An antiquated voter system is to blame for listing 1.8 million dead people as registered "active" voters in the United States, the Pew Center on the States concludes in a new study that shows millions of mistakes in voter rolls across the nation and recommends online registration to fix them.
The study found 24 million voter registrations, or one out of every eight, were no longer valid or are significantly inaccurate. Beside the nearly 2 million dead potential voters, 12 million registrations had the wrong address and 2.75 million voters were registered in more than one state.
"The system has been using technology that's really paper-based, mail-based, 19th century technology for a long, long time and it hasn't moved into the 21st century yet," Pew Election Initiatives Director David Becker said.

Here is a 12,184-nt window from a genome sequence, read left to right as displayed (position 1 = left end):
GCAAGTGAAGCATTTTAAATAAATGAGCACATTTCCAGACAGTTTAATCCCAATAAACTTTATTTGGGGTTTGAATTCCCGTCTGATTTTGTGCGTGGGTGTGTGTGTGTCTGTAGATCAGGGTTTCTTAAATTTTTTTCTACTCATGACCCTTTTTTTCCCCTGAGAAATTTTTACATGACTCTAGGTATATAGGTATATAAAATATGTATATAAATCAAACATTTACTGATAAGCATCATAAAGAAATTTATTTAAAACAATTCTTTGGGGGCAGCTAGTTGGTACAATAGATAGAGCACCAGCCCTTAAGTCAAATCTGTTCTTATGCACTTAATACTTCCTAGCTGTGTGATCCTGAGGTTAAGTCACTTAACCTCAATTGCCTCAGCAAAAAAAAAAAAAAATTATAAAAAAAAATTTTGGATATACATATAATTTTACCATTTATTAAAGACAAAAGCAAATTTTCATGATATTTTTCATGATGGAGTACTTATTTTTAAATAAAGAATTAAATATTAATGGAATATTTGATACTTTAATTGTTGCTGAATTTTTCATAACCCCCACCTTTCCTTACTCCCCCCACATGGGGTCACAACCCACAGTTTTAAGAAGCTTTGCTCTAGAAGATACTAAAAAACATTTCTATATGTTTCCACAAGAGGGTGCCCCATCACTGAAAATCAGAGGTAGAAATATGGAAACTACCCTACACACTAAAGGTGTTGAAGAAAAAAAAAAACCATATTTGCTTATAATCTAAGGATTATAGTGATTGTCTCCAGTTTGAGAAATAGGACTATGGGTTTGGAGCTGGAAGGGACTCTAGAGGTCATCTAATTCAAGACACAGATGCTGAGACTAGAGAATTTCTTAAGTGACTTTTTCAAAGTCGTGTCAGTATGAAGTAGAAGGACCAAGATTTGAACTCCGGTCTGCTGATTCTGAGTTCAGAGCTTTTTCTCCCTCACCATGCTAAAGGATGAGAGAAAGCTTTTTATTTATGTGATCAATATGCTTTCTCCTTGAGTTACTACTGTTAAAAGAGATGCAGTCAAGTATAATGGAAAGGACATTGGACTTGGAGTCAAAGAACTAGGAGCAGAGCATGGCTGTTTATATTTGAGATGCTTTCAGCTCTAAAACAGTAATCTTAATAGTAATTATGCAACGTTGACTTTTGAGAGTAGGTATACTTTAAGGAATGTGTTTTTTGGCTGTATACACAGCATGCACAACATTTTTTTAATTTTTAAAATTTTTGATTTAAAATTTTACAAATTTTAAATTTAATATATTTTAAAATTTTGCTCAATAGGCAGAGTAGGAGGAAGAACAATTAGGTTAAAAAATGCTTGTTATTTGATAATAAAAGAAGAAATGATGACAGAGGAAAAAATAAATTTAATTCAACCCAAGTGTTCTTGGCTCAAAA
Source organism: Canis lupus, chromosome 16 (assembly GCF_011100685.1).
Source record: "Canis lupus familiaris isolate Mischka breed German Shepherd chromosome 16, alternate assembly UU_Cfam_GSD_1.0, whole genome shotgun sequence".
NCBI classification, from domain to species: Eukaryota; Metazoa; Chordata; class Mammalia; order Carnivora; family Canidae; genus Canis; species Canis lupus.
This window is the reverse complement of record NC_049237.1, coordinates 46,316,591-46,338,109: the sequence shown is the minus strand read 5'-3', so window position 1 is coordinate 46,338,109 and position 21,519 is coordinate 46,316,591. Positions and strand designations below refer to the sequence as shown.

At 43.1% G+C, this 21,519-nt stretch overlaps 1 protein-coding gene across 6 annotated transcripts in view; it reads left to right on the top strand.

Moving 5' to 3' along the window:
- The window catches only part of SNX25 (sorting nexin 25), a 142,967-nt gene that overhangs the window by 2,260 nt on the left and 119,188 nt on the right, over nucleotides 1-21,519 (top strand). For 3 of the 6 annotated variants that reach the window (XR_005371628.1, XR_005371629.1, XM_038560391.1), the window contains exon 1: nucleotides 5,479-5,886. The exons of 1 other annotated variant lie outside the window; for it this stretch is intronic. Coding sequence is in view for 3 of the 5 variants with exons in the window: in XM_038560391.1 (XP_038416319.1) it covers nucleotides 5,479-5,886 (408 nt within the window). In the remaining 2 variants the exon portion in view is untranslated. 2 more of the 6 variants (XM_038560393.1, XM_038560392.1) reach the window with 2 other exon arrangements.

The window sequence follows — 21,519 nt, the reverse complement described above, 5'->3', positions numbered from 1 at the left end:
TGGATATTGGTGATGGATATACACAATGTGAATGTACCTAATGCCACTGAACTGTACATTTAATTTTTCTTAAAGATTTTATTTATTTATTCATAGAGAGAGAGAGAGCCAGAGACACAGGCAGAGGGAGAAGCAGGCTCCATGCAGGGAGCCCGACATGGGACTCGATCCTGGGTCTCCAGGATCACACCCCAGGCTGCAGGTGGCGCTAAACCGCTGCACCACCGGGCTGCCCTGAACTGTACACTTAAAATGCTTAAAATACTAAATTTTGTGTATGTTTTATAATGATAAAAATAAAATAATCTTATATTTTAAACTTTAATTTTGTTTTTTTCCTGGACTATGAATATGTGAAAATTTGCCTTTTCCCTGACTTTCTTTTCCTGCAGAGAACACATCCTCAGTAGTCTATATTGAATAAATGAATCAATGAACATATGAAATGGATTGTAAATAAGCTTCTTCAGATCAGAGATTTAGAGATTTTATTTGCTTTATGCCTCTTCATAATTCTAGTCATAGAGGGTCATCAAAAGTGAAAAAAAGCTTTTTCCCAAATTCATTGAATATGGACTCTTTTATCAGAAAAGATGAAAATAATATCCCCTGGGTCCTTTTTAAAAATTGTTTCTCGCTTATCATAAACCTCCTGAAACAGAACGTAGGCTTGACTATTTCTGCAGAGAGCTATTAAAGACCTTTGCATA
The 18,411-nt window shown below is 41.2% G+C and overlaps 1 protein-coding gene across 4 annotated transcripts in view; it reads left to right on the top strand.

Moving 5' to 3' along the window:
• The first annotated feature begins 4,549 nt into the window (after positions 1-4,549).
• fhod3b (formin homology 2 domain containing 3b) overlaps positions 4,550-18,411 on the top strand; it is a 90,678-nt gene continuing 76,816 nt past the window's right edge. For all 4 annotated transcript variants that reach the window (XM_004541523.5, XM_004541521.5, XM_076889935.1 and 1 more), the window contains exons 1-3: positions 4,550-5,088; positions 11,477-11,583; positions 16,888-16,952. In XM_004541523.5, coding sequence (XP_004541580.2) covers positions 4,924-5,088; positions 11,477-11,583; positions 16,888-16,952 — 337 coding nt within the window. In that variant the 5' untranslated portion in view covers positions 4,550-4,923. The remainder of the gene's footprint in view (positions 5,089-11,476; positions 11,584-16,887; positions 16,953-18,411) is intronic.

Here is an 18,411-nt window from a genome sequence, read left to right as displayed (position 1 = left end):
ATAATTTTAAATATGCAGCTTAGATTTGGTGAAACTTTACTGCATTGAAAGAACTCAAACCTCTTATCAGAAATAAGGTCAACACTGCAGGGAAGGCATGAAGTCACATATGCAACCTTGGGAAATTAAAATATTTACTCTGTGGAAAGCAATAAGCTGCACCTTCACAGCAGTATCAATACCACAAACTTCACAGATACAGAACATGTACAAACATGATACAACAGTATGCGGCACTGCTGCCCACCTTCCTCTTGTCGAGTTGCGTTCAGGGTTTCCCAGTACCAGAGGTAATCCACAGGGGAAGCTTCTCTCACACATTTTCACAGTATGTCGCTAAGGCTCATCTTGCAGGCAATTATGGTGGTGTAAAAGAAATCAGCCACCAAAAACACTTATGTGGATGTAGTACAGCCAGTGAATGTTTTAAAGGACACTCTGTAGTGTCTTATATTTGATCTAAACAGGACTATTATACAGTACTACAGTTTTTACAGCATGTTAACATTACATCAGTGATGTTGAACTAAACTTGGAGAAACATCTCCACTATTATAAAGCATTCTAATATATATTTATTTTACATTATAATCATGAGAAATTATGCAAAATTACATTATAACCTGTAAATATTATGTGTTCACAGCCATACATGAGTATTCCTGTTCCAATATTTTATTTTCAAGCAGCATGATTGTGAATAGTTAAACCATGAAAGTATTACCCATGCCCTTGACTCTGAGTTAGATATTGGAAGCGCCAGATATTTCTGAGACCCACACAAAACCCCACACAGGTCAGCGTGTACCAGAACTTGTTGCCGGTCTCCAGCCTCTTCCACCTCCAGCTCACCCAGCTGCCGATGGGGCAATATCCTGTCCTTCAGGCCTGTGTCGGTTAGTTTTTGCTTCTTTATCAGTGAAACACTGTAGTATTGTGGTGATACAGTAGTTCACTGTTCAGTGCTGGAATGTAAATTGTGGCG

Election administrators say many of these mistakes occur when people move, or change their names. People often remember to update their driver's license, but don't realize their records are not automatically cross-referenced by a state computer. In most places, voters have to re-register separately.
Eight states are doing something to change that.
Colorado, Delaware, Maryland, Nevada, Oregon, Utah, Virginia and Washington are creating a central, computerized database to share information with each other. This will help states electronically, and more quickly, verify if one of their voters has moved or died out of state.